Interview with Kathleen Janus: Secrets to Scaling Your Social Venture to Over $2 Million

social startup success

Exclusive interview with award-winning social entrepreneur and author, Kathleen K. Janus.

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In this exciting interview, we talk about scaling your social venture over $2 million with Kathleen Kelly Janus who is an award-winning social entrepreneur, lawyer, and lecturer at Stanford University, where she teaches social entrepreneurship.

She is also a co-founder of Spark and is Chair of the Board of Directors of Accountability Counsel, a startup human rights organization.

In 2004, she and six friends co-founded Spark, a nonprofit that engages Millennials in new forms of philanthropy to support gender equality. Despite their initial success, after a few years of working and fundraising, the organization’s growth became stagnant. No matter what they tried, Spark couldn’t overcome the scaling challenges that it faced—raising money, measuring the full impact of their work, and hiring enough staff to sustain the organization.

Those obstacles sent Janus on a path to study that problem—how do you scale up a nonprofit?

social startup successIn her new book, Social Startup Success: How the Best Nonprofits Launch, Scale Up, and Make a Difference, Janus explains the steps successful nonprofits take so that whether you work in the social sector or support a nonprofit, you can make sure an organization thrives.

For the past five years, Janus has traveled the country visiting new and veteran founders, leadership teams, and funders of more than 200 social entrepreneurs, including the leaders of Teach for America, City Year, DonorsChoose, and charity: water.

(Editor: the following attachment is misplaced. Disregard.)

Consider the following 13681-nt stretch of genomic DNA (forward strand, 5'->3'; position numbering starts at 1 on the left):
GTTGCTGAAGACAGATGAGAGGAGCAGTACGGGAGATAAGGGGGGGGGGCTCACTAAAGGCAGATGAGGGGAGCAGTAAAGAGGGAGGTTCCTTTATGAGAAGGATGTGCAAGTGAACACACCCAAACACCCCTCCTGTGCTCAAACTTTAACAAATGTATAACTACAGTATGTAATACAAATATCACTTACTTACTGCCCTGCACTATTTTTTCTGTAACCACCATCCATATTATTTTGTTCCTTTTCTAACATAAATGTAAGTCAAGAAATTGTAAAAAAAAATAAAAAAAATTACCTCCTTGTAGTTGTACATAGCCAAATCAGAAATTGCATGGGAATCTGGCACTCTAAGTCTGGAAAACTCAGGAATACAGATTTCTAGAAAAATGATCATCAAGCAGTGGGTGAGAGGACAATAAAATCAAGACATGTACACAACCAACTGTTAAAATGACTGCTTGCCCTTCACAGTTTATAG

The book features her findings and identifies five key strategies that successful nonprofits employ—and tells how to make them work for any nonprofit:

  • Testing ideas by engaging stakeholders and reframing failure as learning, like Aspire Public Schools did to devise a creative solution to ineffective preschool education in low-income communities.
  • Measuring impact as you track the positive outcomes of your organization and maximize that data, like At the Crossroads did to create stages of progress as they reached out to homeless youth in San Francisco.
  • Funding experimentation to find a funding model true to your goals and effective at raising money like Hot Bread Kitchen did when they both raised money and sold bread to sustain their training program for low-income women to find jobs in the food industry.
  • Leading collaboratively by building a team and creating an environment where people feel empowered and appreciated, like the crowdfunding platform Kiva did by allowing employees to manage their own success
  • Telling compelling stories to share the work you’re doing, like the founder of the Center for Youth Wellness Nadine Burke Harris did in a TED talk that’s been viewed over 2.5 million times.

Social Startup Success is the first definitive guide to solving the problem of scaling your social venture.

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